Watching Sunday’s game and seeing ugly Newcastle United play an even more ugly Stoke City, my mind wandered and drifted a bit.

The game was played in an almost eerie silence,  the passionate bear pit that St James Park can be was indeed almost a library. I thought – has Mike Ashley broken the spine of the Newcastle support, are we now as fans doing the same as the club, simply going through the motions?

I looked at Stoke and thought this is not how football is supposed to be, maybe I was spoilt because I grew up seeing Malcolm Macdonald in his pomp, and the team that was built around him.

Seeing Terry Hibbitt play a long ball over the top for the marauding Supermac to run onto, leaving defenders in his wake before smashing the ball into the Leazes End goal. Seeing Jinky Jimmy Smith thread a ball through the tiniest of gaps and able to measure it to stop on a sixpence, and on a pitch like a ploughed field as well, no green carpets then!

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Of course the greatest of them all in Tony Green, only 33 games but an absolute master, injury curtailed him in the cruellest manner.

In those days at school I looked forward to the match with a great eagerness, I was the envy of classmates who were not fortunate to have a dad who took them at such an early age, and those who did go were able to tell exaggerated tales of marvellous goals on the pitch and exciting happenings off the pitch.

The old Leazes End enthralled me, it really was  a sight to behold; throbbing masses, gangs from all over Newcastle having their fortnightly Saturday afternoon ritual of fighting to be top dogs; Longbenton, Daisy Hill, Ryehill, North Shields, Wallsend etc, it seems each area had its own gang (apologies to any old Boot Boys whose area I did not mention).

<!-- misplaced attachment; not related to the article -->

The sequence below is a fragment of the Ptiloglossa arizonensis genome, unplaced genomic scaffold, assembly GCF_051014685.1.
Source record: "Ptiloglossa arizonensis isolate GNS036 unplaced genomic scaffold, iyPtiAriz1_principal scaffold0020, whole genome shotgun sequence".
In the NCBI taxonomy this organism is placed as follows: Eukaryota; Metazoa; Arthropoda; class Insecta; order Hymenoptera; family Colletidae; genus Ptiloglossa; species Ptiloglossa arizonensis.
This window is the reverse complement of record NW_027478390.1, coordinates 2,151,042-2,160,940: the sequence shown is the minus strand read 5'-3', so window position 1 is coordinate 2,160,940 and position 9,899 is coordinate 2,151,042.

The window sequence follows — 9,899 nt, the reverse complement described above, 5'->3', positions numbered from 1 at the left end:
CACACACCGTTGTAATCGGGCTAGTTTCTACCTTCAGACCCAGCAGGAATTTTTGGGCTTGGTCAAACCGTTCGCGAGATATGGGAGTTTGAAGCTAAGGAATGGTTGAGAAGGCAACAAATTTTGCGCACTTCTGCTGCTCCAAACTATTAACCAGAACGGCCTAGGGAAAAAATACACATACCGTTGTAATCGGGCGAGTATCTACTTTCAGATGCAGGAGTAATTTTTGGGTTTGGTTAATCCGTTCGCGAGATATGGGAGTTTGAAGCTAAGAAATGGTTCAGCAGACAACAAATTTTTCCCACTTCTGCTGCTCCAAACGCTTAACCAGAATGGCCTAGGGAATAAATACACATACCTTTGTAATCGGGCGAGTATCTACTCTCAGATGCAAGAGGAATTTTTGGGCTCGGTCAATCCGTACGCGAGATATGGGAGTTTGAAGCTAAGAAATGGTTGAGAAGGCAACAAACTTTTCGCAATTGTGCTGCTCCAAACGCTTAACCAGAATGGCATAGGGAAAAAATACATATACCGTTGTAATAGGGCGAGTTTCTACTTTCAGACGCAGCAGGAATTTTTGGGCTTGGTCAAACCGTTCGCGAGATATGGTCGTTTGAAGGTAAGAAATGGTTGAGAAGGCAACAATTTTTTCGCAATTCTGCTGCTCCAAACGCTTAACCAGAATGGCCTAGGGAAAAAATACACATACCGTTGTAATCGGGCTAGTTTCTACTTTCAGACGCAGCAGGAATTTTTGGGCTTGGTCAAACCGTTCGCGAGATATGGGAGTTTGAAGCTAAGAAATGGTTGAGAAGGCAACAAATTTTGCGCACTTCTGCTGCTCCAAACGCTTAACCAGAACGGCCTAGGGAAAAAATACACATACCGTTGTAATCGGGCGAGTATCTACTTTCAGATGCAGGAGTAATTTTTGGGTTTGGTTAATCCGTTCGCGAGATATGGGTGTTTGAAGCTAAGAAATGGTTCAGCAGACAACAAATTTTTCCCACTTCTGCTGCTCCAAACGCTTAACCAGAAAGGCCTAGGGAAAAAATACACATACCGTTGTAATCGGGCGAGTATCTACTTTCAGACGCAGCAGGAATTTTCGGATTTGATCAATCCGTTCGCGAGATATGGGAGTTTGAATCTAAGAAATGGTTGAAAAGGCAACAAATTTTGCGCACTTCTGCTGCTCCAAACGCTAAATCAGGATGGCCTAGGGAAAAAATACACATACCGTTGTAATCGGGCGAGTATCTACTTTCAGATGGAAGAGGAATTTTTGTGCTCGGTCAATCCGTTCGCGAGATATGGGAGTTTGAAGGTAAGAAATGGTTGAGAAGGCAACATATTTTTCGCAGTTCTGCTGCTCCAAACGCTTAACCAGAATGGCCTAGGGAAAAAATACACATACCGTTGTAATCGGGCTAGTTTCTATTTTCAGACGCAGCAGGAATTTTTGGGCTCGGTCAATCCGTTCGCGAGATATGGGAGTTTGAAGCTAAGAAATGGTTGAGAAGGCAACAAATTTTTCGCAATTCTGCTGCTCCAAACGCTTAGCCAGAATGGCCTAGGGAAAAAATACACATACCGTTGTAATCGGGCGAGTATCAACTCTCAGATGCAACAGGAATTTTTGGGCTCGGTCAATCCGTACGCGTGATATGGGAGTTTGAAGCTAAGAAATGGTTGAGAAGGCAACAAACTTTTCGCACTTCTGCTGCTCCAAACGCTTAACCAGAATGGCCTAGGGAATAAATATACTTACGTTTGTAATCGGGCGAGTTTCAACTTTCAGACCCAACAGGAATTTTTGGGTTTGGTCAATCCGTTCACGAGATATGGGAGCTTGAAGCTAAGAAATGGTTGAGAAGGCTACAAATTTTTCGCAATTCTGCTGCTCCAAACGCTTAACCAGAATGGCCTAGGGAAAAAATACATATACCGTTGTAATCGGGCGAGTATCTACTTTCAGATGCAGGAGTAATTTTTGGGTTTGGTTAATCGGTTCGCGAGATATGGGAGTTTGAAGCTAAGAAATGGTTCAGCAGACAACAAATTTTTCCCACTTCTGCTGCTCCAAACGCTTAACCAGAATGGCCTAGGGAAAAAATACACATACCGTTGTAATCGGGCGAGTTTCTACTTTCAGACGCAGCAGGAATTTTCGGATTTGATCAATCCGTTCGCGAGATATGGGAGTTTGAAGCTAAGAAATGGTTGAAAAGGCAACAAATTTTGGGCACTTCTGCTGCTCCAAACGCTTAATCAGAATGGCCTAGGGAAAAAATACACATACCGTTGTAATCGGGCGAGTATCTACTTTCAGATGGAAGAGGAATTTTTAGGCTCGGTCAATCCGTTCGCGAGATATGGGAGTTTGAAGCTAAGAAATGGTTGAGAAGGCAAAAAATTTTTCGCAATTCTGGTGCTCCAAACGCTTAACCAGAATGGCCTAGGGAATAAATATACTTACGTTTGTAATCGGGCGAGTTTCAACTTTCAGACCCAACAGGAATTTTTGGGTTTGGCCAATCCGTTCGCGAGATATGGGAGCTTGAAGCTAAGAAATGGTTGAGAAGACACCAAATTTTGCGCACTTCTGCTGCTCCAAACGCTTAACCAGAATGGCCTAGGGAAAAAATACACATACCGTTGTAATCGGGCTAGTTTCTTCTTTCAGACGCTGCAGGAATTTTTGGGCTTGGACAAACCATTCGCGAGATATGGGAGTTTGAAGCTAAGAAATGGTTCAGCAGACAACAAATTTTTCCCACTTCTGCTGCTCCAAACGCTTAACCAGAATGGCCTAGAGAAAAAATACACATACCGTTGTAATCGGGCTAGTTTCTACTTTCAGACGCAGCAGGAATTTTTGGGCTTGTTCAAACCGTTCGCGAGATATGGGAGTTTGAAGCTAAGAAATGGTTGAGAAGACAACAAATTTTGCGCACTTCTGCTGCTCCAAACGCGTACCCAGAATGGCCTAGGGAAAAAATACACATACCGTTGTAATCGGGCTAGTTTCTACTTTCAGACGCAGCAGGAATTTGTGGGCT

The instant mass chant of ‘Your gonna get your F^%*ing head kicked in’ whenever the opposition scored, the chants of ‘Supermac’ as the players warmed up, the Leazes End in full voice was louder and more passionate than the Kop or Stretford End.

In February 1978 the powers that be closed it for the last time, I often think even now that the heart and soul of our fan base was ripped out and stamped on that night, as soon to be relegated Newcastle drew 2 – 2 with Manchester City!

They were exciting times for a schoolboy who saw his first match aged 6 and it set me up for life, it must also be pointed out that the record books will show we won nothing, but the excitement was there for sure.

Why reminisce you may ask, after seeing the dross on the pitch on Sunday. Well it was our lowest crowd of the season so far, mainly due to Sky being there and the ugly opposition, but sensible pricing meant a father and son could get in for the grand total of £25.

There would have been a few kids at their first game yesterday, excited kids with their dads or uncles etc, will they want to come back?  Was there enough excitement to hook a fan for generations to come?  I seriously doubt it!

Earlier this season I wrote an article about how football had become fun again, talking of my middle-aged mates and their post-match budgie like excited chirping, yesterday the talk was of going to rugby, seeing the family, one even mentioned B & Q.

I wonder just how many fans are seeing their friends being driven away one by one, and while I know some fans who won’t set foot in the ground until Ashley has gone, it bothers me that Newcastle  fans of the future won’t have the opportunity I had, and that is very sad indeed.

Of course kids have different things to take up their interest these days, it is a digital electronic world full of computers, IPads, Smart Phones, play stations etc. I only had a tin of ‘liggys’ and ‘striker’ (a football game where the ball was kicked by pressing the player’s head).

newcastle fansReminiscing over and back to yesterday’s game, well apart from Cabella and Perez I thought we had nobody to set the pulse rating. Of course these players are not Supermac, Beardsley, Shearer, Gazza etc, but they should be good enough to beat Stoke City and at least leave us smiling.